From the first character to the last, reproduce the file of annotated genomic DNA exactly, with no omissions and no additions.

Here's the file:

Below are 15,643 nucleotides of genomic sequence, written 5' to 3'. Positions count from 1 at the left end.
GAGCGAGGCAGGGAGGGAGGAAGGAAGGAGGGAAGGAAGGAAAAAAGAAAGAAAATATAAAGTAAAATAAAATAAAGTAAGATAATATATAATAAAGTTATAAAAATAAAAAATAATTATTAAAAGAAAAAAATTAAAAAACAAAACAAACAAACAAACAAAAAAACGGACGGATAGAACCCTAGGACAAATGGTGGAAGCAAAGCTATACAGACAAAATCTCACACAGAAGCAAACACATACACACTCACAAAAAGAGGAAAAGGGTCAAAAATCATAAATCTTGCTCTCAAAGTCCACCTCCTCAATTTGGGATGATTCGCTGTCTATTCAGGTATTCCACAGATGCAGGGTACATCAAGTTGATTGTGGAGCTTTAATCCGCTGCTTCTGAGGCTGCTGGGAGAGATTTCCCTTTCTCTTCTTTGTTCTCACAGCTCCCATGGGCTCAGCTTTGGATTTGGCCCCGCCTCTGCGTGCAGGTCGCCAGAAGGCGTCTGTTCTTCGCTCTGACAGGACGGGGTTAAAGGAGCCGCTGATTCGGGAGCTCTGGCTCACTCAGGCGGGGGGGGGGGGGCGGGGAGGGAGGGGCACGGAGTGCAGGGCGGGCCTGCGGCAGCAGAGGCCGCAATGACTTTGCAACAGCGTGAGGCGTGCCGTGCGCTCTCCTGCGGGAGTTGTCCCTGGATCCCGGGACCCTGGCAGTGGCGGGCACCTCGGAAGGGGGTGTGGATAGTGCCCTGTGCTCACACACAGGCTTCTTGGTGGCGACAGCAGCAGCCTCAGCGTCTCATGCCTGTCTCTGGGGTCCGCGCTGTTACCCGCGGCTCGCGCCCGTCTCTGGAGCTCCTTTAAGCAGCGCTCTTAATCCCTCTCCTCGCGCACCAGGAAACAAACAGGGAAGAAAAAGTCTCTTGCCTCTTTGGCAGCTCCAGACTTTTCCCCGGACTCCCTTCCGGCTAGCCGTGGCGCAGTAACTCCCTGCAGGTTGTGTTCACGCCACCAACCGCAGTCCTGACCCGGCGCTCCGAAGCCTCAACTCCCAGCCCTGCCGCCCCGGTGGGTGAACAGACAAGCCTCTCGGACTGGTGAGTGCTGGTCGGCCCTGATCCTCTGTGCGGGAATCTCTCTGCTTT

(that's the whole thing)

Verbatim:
Below are 15,643 nucleotides of genomic sequence, written 5' to 3'. Positions count from 1 at the left end.
GAGCGAGGCAGGGAGGGAGGAAGGAAGGAGGGAAGGAAGGAAAAAAGAAAGAAAATATAAAGTAAAATAAAATAAAGTAAGATAATATATAATAAAGTTATAAAAATAAAAAATAATTATTAAAAGAAAAAAATTAAAAAACAAAACAAACAAACAAACAAAAAAACGGACGGATAGAACCCTAGGACAAATGGTGGAAGCAAAGCTATACAGACAAAATCTCACACAGAAGCAAACACATACACACTCACAAAAAGAGGAAAAGGGTCAAAAATCATAAATCTTGCTCTCAAAGTCCACCTCCTCAATTTGGGATGATTCGCTGTCTATTCAGGTATTCCACAGATGCAGGGTACATCAAGTTGATTGTGGAGCTTTAATCCGCTGCTTCTGAGGCTGCTGGGAGAGATTTCCCTTTCTCTTCTTTGTTCTCACAGCTCCCATGGGCTCAGCTTTGGATTTGGCCCCGCCTCTGCGTGCAGGTCGCCAGAAGGCGTCTGTTCTTCGCTCTGACAGGACGGGGTTAAAGGAGCCGCTGATTCGGGAGCTCTGGCTCACTCAGGCGGGGGGGGGGGGGCGGGGAGGGAGGGGCACGGAGTGCAGGGCGGGCCTGCGGCAGCAGAGGCCGCAATGACTTTGCAACAGCGTGAGGCGTGCCGTGCGCTCTCCTGCGGGAGTTGTCCCTGGATCCCGGGACCCTGGCAGTGGCGGGCACCTCGGAAGGGGGTGTGGATAGTGCCCTGTGCTCACACACAGGCTTCTTGGTGGCGACAGCAGCAGCCTCAGCGTCTCATGCCTGTCTCTGGGGTCCGCGCTGTTACCCGCGGCTCGCGCCCGTCTCTGGAGCTCCTTTAAGCAGCGCTCTTAATCCCTCTCCTCGCGCACCAGGAAACAAACAGGGAAGAAAAAGTCTCTTGCCTCTTTGGCAGCTCCAGACTTTTCCCCGGACTCCCTTCCGGCTAGCCGTGGCGCAGTAACTCCCTGCAGGTTGTGTTCACGCCACCAACCGCAGTCCTGACCCGGCGCTCCGAAGCCTCAACTCCCAGCCCTGCCGCCCCGGTGGGTGAACAGACAAGCCTCTCGGACTGGTGAGTGCTGGTCGGCCCTGATCCTCTGTGCGGGAATCTCTCTGCTTT